Adam Bryant conducts interviews of senior-level executives that appear in his “Corner Office” column each week in the SundayBusiness section of The New York Times. Here are a few insights provided during an interview of George Hu, chief operating officer at Salesforce.
To read the complete interview as well as Bryant’s interviews of other executives, please click here.
Photo credit: Chester Higgins Jr./The New York Times
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Bryant: You worked your way up from intern to chief operating officer atSalesforce in a decade. Where did you get your drive?
Hu: It’s interesting, especially with all the publicity around the “Tiger Mom.” My parents are first-generation immigrants, and they were very laid-back. They gave me a lot of freedom, which actually allowed me to find myself. One trait I noticed that I had early on was that I always tried to do the thing that people said I couldn’t do, or was off-limits for some reason. When I was in school, if there was a course that people said I couldn’t take because it was too advanced for me, it was like they were throwing down the gauntlet. I would want to take the class.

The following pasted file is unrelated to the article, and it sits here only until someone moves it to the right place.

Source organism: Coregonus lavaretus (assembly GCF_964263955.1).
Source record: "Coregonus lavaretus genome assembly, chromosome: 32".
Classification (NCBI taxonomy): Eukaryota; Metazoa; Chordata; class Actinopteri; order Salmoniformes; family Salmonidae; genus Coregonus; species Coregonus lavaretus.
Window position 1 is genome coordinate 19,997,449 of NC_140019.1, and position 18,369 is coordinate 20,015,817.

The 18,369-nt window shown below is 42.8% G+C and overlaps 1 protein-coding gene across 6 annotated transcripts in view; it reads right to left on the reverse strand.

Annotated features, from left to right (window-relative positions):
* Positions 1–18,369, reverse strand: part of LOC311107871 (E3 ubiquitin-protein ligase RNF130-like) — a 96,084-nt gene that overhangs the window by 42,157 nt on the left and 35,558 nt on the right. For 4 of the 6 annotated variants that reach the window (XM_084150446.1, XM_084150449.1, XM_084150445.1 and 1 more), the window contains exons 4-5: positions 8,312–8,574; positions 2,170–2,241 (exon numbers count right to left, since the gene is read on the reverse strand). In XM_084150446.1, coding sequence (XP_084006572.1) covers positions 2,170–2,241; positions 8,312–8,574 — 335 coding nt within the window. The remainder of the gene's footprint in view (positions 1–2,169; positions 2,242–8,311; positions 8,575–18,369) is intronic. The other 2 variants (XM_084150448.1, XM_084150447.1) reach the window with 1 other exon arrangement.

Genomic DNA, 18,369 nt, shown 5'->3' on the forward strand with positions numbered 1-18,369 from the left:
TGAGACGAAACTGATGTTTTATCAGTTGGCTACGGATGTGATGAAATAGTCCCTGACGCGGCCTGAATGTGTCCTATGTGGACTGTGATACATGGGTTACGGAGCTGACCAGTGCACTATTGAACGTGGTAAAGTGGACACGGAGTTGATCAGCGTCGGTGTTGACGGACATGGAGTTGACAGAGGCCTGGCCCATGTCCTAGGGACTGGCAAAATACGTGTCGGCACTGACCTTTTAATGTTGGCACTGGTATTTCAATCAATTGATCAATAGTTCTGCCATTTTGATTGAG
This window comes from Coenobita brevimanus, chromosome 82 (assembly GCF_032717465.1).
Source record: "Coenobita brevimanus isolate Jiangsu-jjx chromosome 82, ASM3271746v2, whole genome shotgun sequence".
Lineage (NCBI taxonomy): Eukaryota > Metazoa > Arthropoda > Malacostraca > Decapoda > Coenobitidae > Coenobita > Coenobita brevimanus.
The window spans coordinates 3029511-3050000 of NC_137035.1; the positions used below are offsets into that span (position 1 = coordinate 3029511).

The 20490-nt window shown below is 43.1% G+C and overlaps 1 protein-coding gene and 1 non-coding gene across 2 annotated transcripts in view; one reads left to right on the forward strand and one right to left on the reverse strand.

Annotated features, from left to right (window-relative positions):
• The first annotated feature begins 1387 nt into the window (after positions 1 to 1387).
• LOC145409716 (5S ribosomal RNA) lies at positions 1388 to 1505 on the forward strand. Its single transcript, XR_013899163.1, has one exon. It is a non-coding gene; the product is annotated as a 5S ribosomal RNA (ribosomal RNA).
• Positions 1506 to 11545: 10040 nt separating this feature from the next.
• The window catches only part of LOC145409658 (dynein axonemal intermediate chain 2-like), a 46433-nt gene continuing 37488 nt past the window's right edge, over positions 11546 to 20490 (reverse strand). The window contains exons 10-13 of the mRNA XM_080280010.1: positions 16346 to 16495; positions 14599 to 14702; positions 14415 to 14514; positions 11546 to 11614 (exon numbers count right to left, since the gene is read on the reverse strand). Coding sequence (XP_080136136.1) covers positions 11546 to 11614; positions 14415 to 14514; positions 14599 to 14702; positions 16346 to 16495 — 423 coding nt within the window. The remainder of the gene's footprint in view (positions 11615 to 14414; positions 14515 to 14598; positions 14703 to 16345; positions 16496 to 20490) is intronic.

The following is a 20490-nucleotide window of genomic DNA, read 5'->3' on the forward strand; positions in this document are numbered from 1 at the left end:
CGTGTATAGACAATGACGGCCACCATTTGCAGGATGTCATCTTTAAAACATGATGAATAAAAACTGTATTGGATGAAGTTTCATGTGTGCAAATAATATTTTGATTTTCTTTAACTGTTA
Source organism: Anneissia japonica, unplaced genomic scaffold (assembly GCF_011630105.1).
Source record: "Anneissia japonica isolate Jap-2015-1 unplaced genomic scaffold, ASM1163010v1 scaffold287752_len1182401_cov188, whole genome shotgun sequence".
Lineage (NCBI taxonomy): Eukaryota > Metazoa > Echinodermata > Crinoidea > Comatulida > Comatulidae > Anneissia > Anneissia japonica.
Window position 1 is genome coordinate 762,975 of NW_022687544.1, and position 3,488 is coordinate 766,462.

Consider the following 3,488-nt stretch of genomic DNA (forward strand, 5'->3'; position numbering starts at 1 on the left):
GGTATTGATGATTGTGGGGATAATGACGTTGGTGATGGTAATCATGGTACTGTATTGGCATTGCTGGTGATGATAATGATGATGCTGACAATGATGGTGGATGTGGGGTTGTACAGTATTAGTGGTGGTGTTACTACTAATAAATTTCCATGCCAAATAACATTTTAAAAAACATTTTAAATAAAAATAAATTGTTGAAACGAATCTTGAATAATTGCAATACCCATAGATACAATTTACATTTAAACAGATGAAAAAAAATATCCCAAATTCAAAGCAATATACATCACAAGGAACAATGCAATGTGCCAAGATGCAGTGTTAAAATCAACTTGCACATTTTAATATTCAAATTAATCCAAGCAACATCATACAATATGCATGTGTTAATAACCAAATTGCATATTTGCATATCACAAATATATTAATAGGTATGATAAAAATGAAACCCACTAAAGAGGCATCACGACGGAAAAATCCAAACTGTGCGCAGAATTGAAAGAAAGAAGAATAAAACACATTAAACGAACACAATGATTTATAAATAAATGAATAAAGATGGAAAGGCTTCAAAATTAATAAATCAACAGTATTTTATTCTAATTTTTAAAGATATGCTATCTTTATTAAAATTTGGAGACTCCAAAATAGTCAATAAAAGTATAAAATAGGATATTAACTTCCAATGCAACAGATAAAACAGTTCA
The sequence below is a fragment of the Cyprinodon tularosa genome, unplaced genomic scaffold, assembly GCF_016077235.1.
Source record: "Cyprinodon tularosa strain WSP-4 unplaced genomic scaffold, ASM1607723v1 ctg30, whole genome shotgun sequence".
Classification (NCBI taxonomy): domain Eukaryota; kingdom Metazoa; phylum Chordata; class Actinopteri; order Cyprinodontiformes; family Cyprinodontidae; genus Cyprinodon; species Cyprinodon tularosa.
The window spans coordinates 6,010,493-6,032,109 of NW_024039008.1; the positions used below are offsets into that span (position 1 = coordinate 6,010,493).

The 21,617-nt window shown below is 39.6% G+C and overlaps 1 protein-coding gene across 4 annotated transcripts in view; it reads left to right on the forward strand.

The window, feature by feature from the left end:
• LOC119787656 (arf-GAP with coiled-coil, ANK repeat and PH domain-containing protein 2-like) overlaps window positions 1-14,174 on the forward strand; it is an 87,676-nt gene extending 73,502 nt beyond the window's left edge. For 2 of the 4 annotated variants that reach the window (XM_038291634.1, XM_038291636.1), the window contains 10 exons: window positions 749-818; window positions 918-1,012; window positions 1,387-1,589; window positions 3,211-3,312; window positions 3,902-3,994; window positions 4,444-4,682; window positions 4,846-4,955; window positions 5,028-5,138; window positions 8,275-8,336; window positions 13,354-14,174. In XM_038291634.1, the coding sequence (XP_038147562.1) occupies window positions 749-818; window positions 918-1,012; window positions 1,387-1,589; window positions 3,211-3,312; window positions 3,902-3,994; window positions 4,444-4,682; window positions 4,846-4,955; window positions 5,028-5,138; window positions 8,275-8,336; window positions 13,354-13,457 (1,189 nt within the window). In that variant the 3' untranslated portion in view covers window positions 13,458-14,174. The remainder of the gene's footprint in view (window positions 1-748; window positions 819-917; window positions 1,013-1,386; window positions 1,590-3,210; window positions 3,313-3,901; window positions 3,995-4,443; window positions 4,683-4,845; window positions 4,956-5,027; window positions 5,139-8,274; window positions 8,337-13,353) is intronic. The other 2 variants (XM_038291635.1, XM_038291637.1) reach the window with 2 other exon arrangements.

Bryant: How did you start your rise up the ranks at Salesforce?
Hu: One piece of advice I always give people is: Don’t solve the problem that your manager or your boss tells you to solve. Solve the problem that either they don’t know they have, or solve the problem they know they have but nobody is solving. When I first started at Salesforce, Marc [Benioff, the C.E.O.] had sent out a note saying, “We’re having some problems in Europe.” I talked to 20 people, did an analysis and sent it to him. He called me to his office and said, “I want you to tell me what’s wrong with the company.”
Bryan: That was a bold move.
Hu: If I think I have a good idea, I just can’t help sharing it. I had worked for a different company before Salesforce and sent a note to the C.E.O. about things I was observing. The C.E.O. forwarded it to someone else, who told me I should never send a note to the C.E.O. again. I see that in a lot of employees who come to Salesforce from hierarchical cultures where they might get slapped down if they communicate beyond their direct manager. I call it the “six-month detox” before they understand we are different.
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Adam Bryant, deputy national editor of The New York Times, oversees coverage of education issues, military affairs, law, and works with reporters in many of the Times‘ domestic bureaus. He also conducts interviews with CEOs and other leaders for Corner Office, a weekly feature in the SundayBusiness section and on nytimes.com that he started in March 2009. In his book, The Corner Office: Indispensable and Unexpected Lessons from CEOs on How to Lead and Succeed, (Times Books), he analyzes the broader lessons that emerge from his interviews with more than 70 leaders. To read an excerpt, please click here. To contact him, please click here.